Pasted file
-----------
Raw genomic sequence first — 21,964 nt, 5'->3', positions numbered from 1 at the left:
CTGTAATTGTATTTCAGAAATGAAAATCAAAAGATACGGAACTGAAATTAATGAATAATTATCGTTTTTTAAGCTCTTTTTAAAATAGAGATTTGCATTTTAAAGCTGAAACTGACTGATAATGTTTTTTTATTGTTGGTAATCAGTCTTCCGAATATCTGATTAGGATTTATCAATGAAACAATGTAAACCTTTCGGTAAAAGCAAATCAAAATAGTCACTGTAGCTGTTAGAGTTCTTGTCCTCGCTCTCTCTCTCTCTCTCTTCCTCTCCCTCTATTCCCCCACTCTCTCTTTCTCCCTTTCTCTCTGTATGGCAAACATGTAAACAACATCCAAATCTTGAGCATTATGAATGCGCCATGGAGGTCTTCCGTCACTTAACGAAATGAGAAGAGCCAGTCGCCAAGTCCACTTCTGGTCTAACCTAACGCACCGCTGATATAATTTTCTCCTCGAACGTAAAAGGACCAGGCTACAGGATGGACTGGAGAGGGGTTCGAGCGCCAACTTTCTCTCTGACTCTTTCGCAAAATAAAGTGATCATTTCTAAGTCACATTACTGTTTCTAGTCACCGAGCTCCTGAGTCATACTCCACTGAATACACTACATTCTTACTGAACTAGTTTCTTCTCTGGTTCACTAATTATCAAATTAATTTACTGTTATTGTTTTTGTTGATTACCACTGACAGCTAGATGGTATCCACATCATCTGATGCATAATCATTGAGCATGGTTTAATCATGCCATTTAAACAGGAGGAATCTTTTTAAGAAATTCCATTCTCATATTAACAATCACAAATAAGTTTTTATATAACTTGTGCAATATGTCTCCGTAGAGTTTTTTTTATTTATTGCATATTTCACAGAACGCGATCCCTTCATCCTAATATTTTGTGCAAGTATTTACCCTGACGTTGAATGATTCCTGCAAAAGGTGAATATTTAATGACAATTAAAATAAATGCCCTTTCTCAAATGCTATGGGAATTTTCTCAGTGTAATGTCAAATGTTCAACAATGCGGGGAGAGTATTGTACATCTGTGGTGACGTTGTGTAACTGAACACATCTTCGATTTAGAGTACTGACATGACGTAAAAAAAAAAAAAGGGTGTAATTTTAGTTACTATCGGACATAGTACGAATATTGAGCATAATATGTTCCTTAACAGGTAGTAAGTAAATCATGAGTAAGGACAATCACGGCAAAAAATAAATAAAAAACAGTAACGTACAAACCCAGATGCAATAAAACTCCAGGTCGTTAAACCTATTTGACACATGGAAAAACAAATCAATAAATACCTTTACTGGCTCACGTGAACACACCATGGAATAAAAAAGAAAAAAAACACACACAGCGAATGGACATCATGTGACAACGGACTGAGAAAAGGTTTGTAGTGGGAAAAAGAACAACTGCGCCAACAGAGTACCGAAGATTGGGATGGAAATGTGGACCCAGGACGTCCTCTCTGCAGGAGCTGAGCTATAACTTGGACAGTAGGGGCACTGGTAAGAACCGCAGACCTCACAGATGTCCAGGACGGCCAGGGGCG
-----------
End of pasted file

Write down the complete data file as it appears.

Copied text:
Raw genomic sequence first — 21,964 nt, 5'->3', positions numbered from 1 at the left:
CTGTAATTGTATTTCAGAAATGAAAATCAAAAGATACGGAACTGAAATTAATGAATAATTATCGTTTTTTAAGCTCTTTTTAAAATAGAGATTTGCATTTTAAAGCTGAAACTGACTGATAATGTTTTTTTATTGTTGGTAATCAGTCTTCCGAATATCTGATTAGGATTTATCAATGAAACAATGTAAACCTTTCGGTAAAAGCAAATCAAAATAGTCACTGTAGCTGTTAGAGTTCTTGTCCTCGCTCTCTCTCTCTCTCTCTTCCTCTCCCTCTATTCCCCCACTCTCTCTTTCTCCCTTTCTCTCTGTATGGCAAACATGTAAACAACATCCAAATCTTGAGCATTATGAATGCGCCATGGAGGTCTTCCGTCACTTAACGAAATGAGAAGAGCCAGTCGCCAAGTCCACTTCTGGTCTAACCTAACGCACCGCTGATATAATTTTCTCCTCGAACGTAAAAGGACCAGGCTACAGGATGGACTGGAGAGGGGTTCGAGCGCCAACTTTCTCTCTGACTCTTTCGCAAAATAAAGTGATCATTTCTAAGTCACATTACTGTTTCTAGTCACCGAGCTCCTGAGTCATACTCCACTGAATACACTACATTCTTACTGAACTAGTTTCTTCTCTGGTTCACTAATTATCAAATTAATTTACTGTTATTGTTTTTGTTGATTACCACTGACAGCTAGATGGTATCCACATCATCTGATGCATAATCATTGAGCATGGTTTAATCATGCCATTTAAACAGGAGGAATCTTTTTAAGAAATTCCATTCTCATATTAACAATCACAAATAAGTTTTTATATAACTTGTGCAATATGTCTCCGTAGAGTTTTTTTTATTTATTGCATATTTCACAGAACGCGATCCCTTCATCCTAATATTTTGTGCAAGTATTTACCCTGACGTTGAATGATTCCTGCAAAAGGTGAATATTTAATGACAATTAAAATAAATGCCCTTTCTCAAATGCTATGGGAATTTTCTCAGTGTAATGTCAAATGTTCAACAATGCGGGGAGAGTATTGTACATCTGTGGTGACGTTGTGTAACTGAACACATCTTCGATTTAGAGTACTGACATGACGTAAAAAAAAAAAAAGGGTGTAATTTTAGTTACTATCGGACATAGTACGAATATTGAGCATAATATGTTCCTTAACAGGTAGTAAGTAAATCATGAGTAAGGACAATCACGGCAAAAAATAAATAAAAAACAGTAACGTACAAACCCAGATGCAATAAAACTCCAGGTCGTTAAACCTATTTGACACATGGAAAAACAAATCAATAAATACCTTTACTGGCTCACGTGAACACACCATGGAATAAAAAAGAAAAAAAACACACACAGCGAATGGACATCATGTGACAACGGACTGAGAAAAGGTTTGTAGTGGGAAAAAGAACAACTGCGCCAACAGAGTACCGAAGATTGGGATGGAAATGTGGACCCAGGACGTCCTCTCTGCAGGAGCTGAGCTATAACTTGGACAGTAGGGGCACTGGTAAGAACCGCAGACCTCACAGATGTCCAGGACGGCCAGGGGCG